Thomas Fletcher (American, Alstead, New Hampshire 1787–1866 New Jersey)
Made in Philadelphia, Pennsylvania, United States
14 5/8 x 9 1/4 in. (37.1 x 23.5 cm)
Purchase, William Cullen Bryant Fellows Gifts, 2007
On view at The Met Fifth Avenue in Gallery 705
Vessels for dispensing beverages such as water, beer, cider, and wine became increasingly popular during the first half of the nineteenth century. This handsome ewer, replete with cast, chased, and die-stamped ornament, is marked by Fletcher, who had founded, together with his partner Sidney Gardiner (1787–1827), the preeminent American silversmithing firm of the era. A preparatory drawing for the ewer survives in the Metropolitan Museum’s collection.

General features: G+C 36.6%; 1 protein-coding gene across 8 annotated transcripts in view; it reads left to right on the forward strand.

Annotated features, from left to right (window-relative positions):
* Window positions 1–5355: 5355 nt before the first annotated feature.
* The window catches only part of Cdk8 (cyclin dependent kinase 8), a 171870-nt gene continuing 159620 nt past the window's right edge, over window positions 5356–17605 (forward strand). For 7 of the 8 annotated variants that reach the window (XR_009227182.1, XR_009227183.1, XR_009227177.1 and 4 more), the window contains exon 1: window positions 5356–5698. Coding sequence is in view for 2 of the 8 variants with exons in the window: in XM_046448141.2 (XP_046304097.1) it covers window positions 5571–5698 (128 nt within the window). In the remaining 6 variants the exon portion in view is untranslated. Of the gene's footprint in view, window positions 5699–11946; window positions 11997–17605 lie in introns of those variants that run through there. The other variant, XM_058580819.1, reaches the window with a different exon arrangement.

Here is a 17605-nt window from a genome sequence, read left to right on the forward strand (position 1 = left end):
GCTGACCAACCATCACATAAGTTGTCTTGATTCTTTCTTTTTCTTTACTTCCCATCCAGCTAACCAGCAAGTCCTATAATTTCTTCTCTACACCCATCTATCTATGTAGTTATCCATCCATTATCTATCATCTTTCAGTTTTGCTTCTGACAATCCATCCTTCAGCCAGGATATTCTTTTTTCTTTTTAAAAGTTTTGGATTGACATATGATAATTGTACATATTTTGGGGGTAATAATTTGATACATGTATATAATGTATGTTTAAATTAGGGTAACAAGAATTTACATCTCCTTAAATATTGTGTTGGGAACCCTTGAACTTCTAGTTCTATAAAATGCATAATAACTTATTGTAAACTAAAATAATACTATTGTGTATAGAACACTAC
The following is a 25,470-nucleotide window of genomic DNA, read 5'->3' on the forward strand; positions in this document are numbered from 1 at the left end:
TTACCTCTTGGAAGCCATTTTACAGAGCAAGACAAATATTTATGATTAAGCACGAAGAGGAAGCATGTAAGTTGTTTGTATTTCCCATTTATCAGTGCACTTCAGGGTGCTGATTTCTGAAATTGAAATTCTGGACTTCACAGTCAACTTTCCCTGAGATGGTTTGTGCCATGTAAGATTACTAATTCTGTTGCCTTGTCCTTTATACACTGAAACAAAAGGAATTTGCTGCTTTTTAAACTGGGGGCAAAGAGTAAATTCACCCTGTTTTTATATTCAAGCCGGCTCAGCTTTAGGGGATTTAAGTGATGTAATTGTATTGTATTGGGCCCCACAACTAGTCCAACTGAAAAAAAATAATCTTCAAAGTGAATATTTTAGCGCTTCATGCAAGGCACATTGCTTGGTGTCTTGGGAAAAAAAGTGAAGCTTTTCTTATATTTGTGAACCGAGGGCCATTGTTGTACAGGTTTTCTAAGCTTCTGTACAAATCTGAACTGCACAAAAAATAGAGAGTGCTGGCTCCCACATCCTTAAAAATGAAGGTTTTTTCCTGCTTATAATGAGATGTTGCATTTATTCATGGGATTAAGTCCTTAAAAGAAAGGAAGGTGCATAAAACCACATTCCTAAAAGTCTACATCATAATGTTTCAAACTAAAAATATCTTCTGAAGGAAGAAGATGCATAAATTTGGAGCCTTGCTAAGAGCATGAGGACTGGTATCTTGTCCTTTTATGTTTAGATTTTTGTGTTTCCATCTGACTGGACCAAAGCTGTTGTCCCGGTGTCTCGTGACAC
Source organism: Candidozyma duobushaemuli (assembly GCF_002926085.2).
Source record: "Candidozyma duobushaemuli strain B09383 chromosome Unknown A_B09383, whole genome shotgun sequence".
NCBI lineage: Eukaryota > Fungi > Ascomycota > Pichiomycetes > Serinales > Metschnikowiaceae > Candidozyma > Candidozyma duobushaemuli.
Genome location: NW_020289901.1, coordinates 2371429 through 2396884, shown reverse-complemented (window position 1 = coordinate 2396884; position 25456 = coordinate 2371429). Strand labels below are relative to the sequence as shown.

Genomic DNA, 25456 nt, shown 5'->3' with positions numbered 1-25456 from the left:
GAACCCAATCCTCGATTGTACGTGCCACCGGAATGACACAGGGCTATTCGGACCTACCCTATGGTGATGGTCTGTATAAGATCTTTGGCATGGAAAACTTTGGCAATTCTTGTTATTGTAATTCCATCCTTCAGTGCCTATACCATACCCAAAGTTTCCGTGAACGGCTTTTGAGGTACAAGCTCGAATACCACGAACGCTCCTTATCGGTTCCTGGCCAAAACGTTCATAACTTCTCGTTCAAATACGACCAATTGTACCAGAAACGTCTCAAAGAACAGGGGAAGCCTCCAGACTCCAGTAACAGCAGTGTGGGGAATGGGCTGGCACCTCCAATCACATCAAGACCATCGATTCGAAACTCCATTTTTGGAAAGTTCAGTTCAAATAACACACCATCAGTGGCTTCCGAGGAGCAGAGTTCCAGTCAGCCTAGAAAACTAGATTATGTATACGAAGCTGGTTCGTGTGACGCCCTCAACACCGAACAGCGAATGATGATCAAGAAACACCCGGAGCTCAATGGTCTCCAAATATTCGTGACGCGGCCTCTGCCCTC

Inscription: Engraved on body below spout: [crest of a hand holding keys] Engraved on back edge of plinth in script: Lee Wood Gorham March 29– 1910
Marking: Marked on underside in oval banner: T[pellet] Fletcher[pellet] [pellet] PHILAD.
Probably Governor Isaac Shelby (1750–1826) of Kentucky; Lee Wood Gorham (1864–1918), Lexington, Kentucky, from 1910; her husband, John Breckenridge Gorham, until 1943; private collection, until 2001; [Hirschl and Adler Galleries, Inc., New York].